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Toast As Art: Space-Age Food Tech for the Here and Now

Posted by SugarCreek

Nov 20, 2014, 2:00:00 PM

toast-and-jam-with-breakfastSomeday in the not-so-distant future, you’ll be able to purchase packaged food at the local grocery store and not only eat what’s inside, but dine on the package as well. Edible packaging is just one of the many fascinating advances in new food technology that are transforming our relationship with food.  In today’s post, we’ll look at some of the more extraordinary inventions and innovations that food scientists have developed in laboratories around the world.

Food Production Technology

The world’s population is expected to surpass 10 billion by 2050.  In particular, much of this growth will be concentrated in major urban locations.  Both the population growth and concentration will strain our ability to efficiently grow and distribute enough food to meet projected demands.  Today’s food technologists are working on innovations that will go a long way towards meeting future food demand:

Genetically modified crops have been around for more than 20 years. 

The majority of these foods are primarily commodity crops used for animal feed or processed ingredients, like corn, soybeans and sugar according to Future Tense.  But that’s beginning to change.  DuPont is working on a “high oleic” heart-healthier soybean with 20% less saturated fat than normal soybean oil.  Another company has been seeking approval for genetically-engineered salmon.  Under the brand name AquaAdvantage, this salmon matures to its full size in half the time. 

Aeroponics is the process of growing plants or crops with water and air, without typical medians like soil or volcanic rock. 

One of the primary benefits of using aeroponics is that the plants tend to get more oxygen and, as a result, grow much faster than traditional, soil-based plants.  Aeroponic plants are safe and ecologically sound and hold tremendous promise for a future where farmable land will be at a premium in our urban centers.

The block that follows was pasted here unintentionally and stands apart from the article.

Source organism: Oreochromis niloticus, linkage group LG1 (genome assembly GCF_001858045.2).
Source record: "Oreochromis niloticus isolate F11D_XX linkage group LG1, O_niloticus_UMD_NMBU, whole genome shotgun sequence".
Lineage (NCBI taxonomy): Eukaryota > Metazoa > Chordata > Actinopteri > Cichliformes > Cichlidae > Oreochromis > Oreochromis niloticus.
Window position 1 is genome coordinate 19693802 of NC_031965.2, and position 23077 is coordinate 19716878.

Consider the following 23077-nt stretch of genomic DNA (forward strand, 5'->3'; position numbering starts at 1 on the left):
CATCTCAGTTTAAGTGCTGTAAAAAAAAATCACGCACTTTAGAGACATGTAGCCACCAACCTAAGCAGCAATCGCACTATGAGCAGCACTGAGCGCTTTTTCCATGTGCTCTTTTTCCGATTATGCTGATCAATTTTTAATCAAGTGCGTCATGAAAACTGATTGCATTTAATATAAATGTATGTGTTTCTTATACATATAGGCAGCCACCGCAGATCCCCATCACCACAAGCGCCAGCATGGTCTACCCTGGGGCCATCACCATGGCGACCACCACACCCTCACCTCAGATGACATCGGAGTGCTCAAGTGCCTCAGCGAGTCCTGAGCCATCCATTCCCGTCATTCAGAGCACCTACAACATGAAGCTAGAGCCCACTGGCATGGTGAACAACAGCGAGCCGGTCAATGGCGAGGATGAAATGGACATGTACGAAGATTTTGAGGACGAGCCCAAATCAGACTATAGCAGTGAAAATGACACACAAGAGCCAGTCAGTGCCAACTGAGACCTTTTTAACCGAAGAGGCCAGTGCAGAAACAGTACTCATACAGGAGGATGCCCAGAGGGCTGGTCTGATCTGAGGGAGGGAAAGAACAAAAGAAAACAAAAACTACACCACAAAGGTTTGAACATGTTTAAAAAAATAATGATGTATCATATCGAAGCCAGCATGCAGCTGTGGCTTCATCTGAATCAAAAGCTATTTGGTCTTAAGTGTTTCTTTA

Nanotechnology is a rapidly expanding area of food technology. 

Miniscule, nanoparticles appear naturally in some foods.  However, in recent years, food scientists have begun to explore the use of nanotechnology to improve the taste and texture of various food items.  Nanotechnologies true promise may come in the area of diet-foods as the particles can enhance the flavor and consistency of products without adding calories, sugar or fat. 

Laboratory-grown meat has been under development for a number of years. 

Otherwise known as cultured meat, it is created with actual animal cells, growing just the edible muscles and tissues.  Proponents of cultured meat say it provides the potential for eliminating the suffering of animals and also for reducing the need for antibiotics and other drugs typically used in factory farms.  The biggest barrier to market acceptance right now is the excessive cost of creating the cultured meat in a lab (in excess of $300,000 for a pound of beef).

Food Distribution and Packaging Technology

While the aforementioned food technology advances speak to improving productivity and sustainability, innovation in packaging and distribution often addresses our desire for convenience.  And, yes, our fascination with new technology and gadgetry.

Kurukuru Nabe is a pot developed in Japan that stirs its own contents, allowing you to focus on other aspects of food preparation. 

When the water in the Kurukuru Nabe gets hot enough, everything from noodles to vegetables begin to spin counterclockwise.  Since being introduced several years ago, the Nabe has become an international sensation.

Pizza vending machines have been a huge hit in Europe since being created by Italian Claudio Torghel.

The machine contains a specially developed bag of flour and a bag of mineral water.  Every time you order a pizza, the machine will start making the dough, then shape it into a crust before topping it with organic tomato sauce.  After toppings are added, the pizza is baked and ready to serve in 2 ½ minutes.  Beer is not included!

The I.C. Can is in the final stages of development and may begin to hit store shelves in the next few years. 

The I.C. is a normal size soda can consisting of two compartments.  Cooling is activated by turning the base of the can which breaks the seal between the two compartments.  The patented vacuum-powered technology lowers the temperature of the liquid in minutes.  When you can’t find the cooler, the I.C. Can may be the next big thing in tailgating.

Electrolux has developed an interesting new product.

The appliance manufacturer introduced a toaster that gives people the ability to add artwork or a photographic image to their toast.  The image is pulled into the machine through a USB cable and then seared onto the bread during the toasting process. 

Whether it’s edible packaging or toast as a new art form, there’s a lot happening in the world of new food technology.  We’ll keep you apprised of new developments in future posts.

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SugarCreek

Written by: SugarCreek

Sugar Creek prides itself on its authentic culinary expertise. With nearly 50 years in the food manufacturing business, we know what Americans want to eat.

Topics: Innovation, Technology